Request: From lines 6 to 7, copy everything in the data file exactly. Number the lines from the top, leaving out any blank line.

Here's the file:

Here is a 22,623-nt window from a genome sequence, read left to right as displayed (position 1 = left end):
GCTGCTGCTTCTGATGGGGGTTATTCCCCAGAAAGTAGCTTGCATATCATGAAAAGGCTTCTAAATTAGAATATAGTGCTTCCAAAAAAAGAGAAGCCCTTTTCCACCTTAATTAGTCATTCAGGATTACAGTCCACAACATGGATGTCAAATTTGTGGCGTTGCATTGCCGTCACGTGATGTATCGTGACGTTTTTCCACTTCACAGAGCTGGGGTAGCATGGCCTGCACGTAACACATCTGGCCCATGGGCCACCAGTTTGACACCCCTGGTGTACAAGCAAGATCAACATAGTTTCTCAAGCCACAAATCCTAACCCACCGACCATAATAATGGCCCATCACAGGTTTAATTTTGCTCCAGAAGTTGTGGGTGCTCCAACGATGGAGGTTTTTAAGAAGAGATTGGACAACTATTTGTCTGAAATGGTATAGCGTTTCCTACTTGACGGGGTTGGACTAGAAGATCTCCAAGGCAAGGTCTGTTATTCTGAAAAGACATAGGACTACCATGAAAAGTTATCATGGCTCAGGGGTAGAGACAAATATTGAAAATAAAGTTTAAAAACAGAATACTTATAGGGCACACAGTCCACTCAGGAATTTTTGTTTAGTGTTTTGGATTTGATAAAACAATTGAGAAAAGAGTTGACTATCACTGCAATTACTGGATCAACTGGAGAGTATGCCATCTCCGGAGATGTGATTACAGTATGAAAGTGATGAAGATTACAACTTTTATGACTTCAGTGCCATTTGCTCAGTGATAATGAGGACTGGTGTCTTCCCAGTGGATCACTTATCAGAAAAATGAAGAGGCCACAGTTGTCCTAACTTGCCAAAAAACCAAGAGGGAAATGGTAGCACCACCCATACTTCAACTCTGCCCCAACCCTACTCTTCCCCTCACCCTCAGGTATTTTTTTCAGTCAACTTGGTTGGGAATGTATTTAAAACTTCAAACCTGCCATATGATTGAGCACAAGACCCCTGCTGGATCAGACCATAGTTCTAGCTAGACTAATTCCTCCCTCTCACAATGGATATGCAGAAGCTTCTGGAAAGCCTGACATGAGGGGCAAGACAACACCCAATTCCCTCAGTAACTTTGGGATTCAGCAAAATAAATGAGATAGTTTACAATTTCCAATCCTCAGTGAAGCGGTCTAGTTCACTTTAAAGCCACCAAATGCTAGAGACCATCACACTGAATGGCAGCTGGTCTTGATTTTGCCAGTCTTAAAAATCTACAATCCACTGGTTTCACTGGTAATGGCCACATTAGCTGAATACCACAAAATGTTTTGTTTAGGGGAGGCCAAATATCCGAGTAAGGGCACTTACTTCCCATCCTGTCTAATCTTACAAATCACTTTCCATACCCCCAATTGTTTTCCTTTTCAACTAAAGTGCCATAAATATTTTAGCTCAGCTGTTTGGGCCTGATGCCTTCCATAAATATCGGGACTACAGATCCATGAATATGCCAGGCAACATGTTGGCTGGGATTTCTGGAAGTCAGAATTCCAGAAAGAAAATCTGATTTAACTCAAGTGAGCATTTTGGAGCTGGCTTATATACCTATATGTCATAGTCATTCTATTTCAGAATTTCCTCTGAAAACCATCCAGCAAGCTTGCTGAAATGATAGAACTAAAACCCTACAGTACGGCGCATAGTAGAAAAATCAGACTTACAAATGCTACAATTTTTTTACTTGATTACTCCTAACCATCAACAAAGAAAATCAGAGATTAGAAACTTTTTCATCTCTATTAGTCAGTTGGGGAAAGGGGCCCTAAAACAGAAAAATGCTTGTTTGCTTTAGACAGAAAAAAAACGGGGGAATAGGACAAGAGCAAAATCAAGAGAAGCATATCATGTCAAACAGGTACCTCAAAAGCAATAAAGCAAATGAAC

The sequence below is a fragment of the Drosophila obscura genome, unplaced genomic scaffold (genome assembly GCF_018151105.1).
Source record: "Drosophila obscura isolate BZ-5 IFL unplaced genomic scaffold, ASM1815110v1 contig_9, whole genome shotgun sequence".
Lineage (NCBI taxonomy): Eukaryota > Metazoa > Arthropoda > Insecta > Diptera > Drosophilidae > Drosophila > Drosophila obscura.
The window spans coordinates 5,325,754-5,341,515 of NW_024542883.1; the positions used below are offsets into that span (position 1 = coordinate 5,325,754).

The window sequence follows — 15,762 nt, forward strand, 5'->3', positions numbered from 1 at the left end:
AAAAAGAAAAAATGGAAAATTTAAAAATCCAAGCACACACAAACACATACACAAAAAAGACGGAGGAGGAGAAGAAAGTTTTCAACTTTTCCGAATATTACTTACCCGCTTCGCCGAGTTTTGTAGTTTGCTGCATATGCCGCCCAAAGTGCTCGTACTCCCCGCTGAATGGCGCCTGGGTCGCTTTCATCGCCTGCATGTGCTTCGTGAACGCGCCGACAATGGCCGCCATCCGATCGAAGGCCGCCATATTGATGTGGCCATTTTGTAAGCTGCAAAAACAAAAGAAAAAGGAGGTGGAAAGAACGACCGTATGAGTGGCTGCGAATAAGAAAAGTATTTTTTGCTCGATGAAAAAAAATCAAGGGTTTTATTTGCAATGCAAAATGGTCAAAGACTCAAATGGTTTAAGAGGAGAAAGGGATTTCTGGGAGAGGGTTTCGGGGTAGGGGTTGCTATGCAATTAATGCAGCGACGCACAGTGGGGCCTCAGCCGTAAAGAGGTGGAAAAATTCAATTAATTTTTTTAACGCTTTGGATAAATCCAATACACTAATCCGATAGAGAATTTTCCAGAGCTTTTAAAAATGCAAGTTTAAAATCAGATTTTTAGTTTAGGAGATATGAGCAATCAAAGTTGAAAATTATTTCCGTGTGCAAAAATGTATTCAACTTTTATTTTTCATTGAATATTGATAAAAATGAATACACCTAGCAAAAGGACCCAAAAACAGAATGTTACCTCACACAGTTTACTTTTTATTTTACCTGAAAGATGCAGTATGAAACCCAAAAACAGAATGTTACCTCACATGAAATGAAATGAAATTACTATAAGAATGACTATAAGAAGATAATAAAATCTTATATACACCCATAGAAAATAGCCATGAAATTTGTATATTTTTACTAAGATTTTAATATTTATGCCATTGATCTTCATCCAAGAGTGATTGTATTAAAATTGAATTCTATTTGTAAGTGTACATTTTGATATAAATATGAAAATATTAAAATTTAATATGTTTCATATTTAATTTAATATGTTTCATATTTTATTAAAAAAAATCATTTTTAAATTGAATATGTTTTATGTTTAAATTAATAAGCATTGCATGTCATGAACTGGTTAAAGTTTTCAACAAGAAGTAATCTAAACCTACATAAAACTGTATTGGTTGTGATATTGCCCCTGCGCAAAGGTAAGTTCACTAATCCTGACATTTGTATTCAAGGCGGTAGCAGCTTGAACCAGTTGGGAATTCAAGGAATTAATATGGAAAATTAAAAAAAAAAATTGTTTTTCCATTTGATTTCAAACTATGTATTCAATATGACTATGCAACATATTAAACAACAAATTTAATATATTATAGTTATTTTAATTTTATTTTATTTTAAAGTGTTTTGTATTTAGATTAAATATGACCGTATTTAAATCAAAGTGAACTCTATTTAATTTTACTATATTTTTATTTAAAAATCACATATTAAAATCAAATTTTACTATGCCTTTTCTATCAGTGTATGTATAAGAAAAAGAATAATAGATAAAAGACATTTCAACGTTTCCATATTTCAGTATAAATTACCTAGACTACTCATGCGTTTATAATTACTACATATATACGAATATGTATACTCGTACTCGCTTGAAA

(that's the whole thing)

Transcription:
The window spans coordinates 5,325,754-5,341,515 of NW_024542883.1; the positions used below are offsets into that span (position 1 = coordinate 5,325,754).

The window sequence follows — 15,762 nt, forward strand, 5'->3', positions numbered from 1 at the left end: